World’s first habitable 3D printed house to be built in the Netherlands
The world’s first habitable 3D printed house is to be built in the Netherlands as part of a five year project to produce new homes at a time where there is a severe shortage of bricklayers.
The first house in Eindhoven will be a three bedroom bungalow made from 3D printed concrete and is expected to be ready to live in by the middle of 2019. Work on the development, called Project Milestone, begins later this year.
A total of five homes will be built and the other four will be multi-storey houses. All the homes are due to be bought by Vesteda and they will then be let to tenants.
The concrete homes are subject to all the regular building regulations and will meet the demands of current day occupants concerning comfort, layout, quality and pricing.
The design of the houses is based on erratic blocks in a green landscape. The irregular shape of the buildings can be realized due to the ability of 3D printing to construct almost any shape.
Research, innovation and design will continue during the building of all the houses so that new techniques can be used as the development progresses. Only the exterior and inner walls of the first home will be made using the printer. But by the time the fifth home with three bedrooms over three floors it is hoped that the drainage pipes and other necessary installations will also be made using the printer.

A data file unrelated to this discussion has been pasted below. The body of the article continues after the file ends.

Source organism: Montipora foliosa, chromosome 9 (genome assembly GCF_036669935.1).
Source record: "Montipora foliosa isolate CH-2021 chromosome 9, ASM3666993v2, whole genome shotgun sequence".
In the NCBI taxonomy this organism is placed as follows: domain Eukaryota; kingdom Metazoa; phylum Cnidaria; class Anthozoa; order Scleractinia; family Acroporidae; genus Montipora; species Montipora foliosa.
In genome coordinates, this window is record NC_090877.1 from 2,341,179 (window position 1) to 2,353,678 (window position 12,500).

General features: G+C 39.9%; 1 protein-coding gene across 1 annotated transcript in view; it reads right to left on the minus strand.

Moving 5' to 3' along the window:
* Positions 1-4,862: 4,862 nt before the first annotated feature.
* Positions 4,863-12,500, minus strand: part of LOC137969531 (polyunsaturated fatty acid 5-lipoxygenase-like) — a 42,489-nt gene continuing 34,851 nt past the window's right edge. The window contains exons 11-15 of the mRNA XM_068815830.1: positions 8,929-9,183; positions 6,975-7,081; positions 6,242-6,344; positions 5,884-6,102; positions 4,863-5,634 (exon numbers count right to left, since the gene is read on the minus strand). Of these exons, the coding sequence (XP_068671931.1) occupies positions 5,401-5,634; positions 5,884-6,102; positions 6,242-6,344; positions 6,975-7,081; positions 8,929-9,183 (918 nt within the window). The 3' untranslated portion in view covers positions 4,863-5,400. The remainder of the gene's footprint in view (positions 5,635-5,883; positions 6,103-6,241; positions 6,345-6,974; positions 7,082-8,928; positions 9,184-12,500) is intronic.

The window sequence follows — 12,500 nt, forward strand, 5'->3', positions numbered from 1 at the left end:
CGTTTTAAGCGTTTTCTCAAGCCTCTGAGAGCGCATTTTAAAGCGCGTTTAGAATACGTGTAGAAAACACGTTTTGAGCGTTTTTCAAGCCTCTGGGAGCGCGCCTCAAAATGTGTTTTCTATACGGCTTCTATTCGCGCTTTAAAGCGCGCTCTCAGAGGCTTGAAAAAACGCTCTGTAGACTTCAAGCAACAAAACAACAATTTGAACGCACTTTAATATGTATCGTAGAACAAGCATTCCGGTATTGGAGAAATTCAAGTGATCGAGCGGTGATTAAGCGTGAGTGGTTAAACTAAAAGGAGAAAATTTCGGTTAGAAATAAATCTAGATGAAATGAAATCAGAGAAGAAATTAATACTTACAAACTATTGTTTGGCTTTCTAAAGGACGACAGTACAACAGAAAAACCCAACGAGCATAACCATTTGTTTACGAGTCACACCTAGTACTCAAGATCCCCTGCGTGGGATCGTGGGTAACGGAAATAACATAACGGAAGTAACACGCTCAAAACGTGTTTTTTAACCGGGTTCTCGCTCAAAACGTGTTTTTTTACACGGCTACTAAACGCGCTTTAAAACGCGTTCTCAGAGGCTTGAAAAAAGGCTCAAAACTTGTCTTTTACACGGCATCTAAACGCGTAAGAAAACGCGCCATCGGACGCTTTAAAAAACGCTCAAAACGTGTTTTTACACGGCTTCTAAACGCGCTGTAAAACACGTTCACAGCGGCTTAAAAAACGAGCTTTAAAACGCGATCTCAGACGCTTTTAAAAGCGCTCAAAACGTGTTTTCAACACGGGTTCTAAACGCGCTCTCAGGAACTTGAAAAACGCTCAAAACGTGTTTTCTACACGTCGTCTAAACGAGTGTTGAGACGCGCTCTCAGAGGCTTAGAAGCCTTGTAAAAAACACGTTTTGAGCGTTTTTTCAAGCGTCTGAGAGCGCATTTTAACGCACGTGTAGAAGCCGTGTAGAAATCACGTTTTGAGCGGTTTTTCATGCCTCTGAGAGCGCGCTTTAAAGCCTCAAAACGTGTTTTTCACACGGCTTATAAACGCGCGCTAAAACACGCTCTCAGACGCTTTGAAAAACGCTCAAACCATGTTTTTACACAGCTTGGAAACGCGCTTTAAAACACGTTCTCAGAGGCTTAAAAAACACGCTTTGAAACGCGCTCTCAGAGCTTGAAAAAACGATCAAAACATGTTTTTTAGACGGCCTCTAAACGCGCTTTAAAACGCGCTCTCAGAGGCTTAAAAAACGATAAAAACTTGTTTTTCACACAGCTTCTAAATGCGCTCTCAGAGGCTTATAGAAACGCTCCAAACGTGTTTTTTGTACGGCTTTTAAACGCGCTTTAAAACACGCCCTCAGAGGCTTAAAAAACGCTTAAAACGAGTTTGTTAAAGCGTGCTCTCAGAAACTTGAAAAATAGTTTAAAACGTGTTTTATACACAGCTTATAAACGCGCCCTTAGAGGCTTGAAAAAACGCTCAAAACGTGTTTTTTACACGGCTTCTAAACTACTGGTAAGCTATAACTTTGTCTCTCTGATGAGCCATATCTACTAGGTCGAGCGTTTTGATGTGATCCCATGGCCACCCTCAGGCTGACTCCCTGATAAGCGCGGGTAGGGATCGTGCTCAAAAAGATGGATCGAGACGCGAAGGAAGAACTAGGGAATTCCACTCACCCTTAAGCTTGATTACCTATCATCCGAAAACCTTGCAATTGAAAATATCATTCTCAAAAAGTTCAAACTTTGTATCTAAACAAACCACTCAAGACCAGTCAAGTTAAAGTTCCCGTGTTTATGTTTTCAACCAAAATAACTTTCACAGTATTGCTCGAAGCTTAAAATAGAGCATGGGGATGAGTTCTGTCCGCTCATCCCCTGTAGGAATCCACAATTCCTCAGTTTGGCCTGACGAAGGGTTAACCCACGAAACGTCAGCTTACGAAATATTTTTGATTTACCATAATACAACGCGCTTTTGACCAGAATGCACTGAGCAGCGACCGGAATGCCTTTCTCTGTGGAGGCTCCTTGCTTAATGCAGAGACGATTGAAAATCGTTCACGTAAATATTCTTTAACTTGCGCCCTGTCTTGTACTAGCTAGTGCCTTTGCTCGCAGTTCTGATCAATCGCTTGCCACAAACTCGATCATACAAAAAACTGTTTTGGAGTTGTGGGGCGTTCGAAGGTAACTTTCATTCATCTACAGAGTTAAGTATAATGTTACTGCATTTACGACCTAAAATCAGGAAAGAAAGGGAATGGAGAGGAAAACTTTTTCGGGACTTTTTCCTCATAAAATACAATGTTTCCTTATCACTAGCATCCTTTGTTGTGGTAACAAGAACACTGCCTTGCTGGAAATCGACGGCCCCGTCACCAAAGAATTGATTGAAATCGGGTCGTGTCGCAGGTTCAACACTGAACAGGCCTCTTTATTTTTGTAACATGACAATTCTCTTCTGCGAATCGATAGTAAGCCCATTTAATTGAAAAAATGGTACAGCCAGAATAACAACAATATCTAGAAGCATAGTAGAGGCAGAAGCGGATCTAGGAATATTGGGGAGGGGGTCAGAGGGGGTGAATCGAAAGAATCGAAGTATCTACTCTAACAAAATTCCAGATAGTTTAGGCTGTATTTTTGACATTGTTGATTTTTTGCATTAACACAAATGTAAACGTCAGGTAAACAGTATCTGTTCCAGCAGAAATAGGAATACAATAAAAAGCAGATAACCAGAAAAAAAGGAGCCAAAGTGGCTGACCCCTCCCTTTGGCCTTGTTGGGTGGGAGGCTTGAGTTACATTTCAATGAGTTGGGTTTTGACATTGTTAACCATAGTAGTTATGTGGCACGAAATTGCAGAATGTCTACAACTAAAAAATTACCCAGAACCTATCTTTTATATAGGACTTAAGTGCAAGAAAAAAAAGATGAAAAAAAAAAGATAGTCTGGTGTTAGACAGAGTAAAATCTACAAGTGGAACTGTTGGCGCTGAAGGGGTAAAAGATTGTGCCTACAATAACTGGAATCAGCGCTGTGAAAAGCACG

The building elements of the first house will all be printed by the concrete printer at the Eindhoven University of Technology but the aim is to gradually shift the work to the construction site. The last house will be fully built on site, including the print work.
Eindhoven University is a leader in 3D concrete printing. Concrete technology professor Theo Salet and his team have recently printed the world’s first 3D printed concrete bridge for cyclists in the village of Gemert.
3D-printing of concrete is regarded as a potential game changer in the building industry. Besides the ability to construct almost any shape, it also enables architects to design very fine concrete structures.
Another new possibility is to print all kinds, qualities and colours of concrete, all in a single product. This enables integration of all sorts of functions in one and the same building element. Also it becomes easy to incorporate individual wishes for every single house, at minimum extra costs.
‘Another important advantage is sustainability, as much less concrete is needed and hence much less cement, which reduces the CO2 emissions originating from cement production,’ said Salet.
According to Rudy van Gurp, a manager at the firm which is working in collaboration on the project with the Eindhoven University of Technology, 3D printed homes will become mainstream in the next five years.
‘In the Netherlands we have a shortage of bricklayers and people who work outside and so it offers a solution to that. It will eventually be cheaper than the traditional methods. Bricklaying is becoming more and more expensive. Alongside, bricks and the use of timber, this will be a third option,’ he added.